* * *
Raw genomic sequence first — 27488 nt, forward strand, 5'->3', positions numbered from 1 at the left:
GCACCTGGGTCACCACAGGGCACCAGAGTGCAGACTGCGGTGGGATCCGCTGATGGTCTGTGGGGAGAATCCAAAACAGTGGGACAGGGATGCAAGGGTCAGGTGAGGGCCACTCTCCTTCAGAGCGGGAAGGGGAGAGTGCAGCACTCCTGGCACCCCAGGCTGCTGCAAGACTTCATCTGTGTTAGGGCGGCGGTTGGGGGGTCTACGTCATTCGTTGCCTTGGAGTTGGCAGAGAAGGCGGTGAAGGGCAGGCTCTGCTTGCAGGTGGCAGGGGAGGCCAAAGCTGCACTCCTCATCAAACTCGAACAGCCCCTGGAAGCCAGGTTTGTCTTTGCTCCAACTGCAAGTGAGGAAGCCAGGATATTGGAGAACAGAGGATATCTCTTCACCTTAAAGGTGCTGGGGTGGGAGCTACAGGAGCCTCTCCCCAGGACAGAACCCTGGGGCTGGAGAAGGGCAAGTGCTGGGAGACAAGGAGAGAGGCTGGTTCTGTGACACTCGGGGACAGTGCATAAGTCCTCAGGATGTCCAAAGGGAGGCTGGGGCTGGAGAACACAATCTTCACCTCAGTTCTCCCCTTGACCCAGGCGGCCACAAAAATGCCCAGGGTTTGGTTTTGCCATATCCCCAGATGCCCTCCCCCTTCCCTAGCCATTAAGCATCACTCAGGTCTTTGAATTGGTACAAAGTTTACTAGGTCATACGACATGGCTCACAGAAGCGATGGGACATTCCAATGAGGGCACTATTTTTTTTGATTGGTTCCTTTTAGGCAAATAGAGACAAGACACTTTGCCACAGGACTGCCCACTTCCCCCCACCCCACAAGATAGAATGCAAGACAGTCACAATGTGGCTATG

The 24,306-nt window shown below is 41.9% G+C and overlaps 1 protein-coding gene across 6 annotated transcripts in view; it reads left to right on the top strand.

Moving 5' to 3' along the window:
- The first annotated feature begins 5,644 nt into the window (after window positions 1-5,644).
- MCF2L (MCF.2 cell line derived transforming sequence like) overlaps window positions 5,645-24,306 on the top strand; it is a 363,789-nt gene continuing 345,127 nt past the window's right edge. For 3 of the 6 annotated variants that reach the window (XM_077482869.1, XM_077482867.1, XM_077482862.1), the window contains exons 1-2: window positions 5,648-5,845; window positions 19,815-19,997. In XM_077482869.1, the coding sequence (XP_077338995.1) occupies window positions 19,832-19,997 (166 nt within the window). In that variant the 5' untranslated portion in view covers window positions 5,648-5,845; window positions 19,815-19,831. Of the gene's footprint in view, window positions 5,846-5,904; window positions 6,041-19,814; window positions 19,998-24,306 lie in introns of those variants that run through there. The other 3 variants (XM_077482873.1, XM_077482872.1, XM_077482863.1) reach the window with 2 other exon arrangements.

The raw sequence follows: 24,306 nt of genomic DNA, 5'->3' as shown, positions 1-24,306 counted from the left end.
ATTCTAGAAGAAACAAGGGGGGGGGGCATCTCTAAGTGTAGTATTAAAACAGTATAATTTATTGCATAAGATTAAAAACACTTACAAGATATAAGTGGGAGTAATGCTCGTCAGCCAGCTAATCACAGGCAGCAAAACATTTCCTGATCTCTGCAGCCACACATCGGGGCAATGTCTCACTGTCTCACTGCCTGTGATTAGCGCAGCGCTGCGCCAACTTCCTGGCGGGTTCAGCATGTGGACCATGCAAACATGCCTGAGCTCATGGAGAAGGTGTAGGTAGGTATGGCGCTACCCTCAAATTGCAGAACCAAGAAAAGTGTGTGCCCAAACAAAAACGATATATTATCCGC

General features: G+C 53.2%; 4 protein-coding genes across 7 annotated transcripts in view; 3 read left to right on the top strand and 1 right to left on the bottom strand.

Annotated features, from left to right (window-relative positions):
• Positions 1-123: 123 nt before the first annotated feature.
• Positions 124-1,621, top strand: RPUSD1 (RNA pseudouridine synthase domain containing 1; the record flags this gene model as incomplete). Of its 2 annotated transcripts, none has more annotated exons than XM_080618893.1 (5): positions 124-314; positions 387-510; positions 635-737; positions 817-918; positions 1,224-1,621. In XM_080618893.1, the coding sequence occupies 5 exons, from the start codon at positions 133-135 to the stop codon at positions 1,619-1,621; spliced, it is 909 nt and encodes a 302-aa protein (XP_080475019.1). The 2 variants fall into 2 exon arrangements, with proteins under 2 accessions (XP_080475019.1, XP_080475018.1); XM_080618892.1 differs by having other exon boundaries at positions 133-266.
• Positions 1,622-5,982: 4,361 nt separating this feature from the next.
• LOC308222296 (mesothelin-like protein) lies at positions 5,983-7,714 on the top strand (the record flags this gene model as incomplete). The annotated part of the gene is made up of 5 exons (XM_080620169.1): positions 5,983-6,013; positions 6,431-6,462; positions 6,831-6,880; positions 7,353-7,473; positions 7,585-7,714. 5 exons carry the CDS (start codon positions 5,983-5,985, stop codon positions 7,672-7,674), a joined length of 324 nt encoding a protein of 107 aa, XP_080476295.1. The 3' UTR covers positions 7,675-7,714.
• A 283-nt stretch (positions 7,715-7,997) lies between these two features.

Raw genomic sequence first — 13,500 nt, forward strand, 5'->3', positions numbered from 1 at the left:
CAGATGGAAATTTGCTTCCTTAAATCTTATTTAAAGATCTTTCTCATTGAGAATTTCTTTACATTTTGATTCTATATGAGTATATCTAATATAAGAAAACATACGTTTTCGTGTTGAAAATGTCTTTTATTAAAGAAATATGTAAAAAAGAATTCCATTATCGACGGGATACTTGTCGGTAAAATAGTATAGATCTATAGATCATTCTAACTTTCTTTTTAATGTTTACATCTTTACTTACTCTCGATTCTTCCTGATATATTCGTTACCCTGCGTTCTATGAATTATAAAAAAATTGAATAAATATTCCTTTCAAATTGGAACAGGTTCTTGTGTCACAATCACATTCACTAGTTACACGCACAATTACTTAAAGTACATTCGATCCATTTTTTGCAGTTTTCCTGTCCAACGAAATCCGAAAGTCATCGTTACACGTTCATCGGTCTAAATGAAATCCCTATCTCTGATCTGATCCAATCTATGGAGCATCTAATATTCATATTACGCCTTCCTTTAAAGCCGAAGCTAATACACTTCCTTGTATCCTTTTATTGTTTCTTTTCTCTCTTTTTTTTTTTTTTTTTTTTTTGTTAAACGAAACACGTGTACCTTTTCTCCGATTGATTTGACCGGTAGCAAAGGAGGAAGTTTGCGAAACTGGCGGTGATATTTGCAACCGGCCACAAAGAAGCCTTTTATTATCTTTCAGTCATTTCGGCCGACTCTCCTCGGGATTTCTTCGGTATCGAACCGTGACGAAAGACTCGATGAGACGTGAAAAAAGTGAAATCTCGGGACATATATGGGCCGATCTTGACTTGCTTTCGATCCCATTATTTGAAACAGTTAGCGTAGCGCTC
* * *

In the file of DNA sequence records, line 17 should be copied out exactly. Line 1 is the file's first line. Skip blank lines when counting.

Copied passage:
CAGATGGAAATTTGCTTCCTTAAATCTTATTTAAAGATCTTTCTCATTGAGAATTTCTTTACATTTTGATTCTATATGAGTATATCTAATATAAGAAAACATACGTTTTCGTGTTGAAAATGTCTTTTATTAAAGAAATATGTAAAAAAGAATTCCATTATCGACGGGATACTTGTCGGTAAAATAGTATAGATCTATAGATCATTCTAACTTTCTTTTTAATGTTTACATCTTTACTTACTCTCGATTCTTCCTGATATATTCGTTACCCTGCGTTCTATGAATTATAAAAAAATTGAATAAATATTCCTTTCAAATTGGAACAGGTTCTTGTGTCACAATCACATTCACTAGTTACACGCACAATTACTTAAAGTACATTCGATCCATTTTTTGCAGTTTTCCTGTCCAACGAAATCCGAAAGTCATCGTTACACGTTCATCGGTCTAAATGAAATCCCTATCTCTGATCTGATCCAATCTATGGAGCATCTAATATTCATATTACGCCTTCCTTTAAAGCCGAAGCTAATACACTTCCTTGTATCCTTTTATTGTTTCTTTTCTCTCTTTTTTTTTTTTTTTTTTTTTTGTTAAACGAAACACGTGTACCTTTTCTCCGATTGATTTGACCGGTAGCAAAGGAGGAAGTTTGCGAAACTGGCGGTGATATTTGCAACCGGCCACAAAGAAGCCTTTTATTATCTTTCAGTCATTTCGGCCGACTCTCCTCGGGATTTCTTCGGTATCGAACCGTGACGAAAGACTCGATGAGACGTGAAAAAAGTGAAATCTCGGGACATATATGGGCCGATCTTGACTTGCTTTCGATCCCATTATTTGAAACAGTTAGCGTAGCGCTC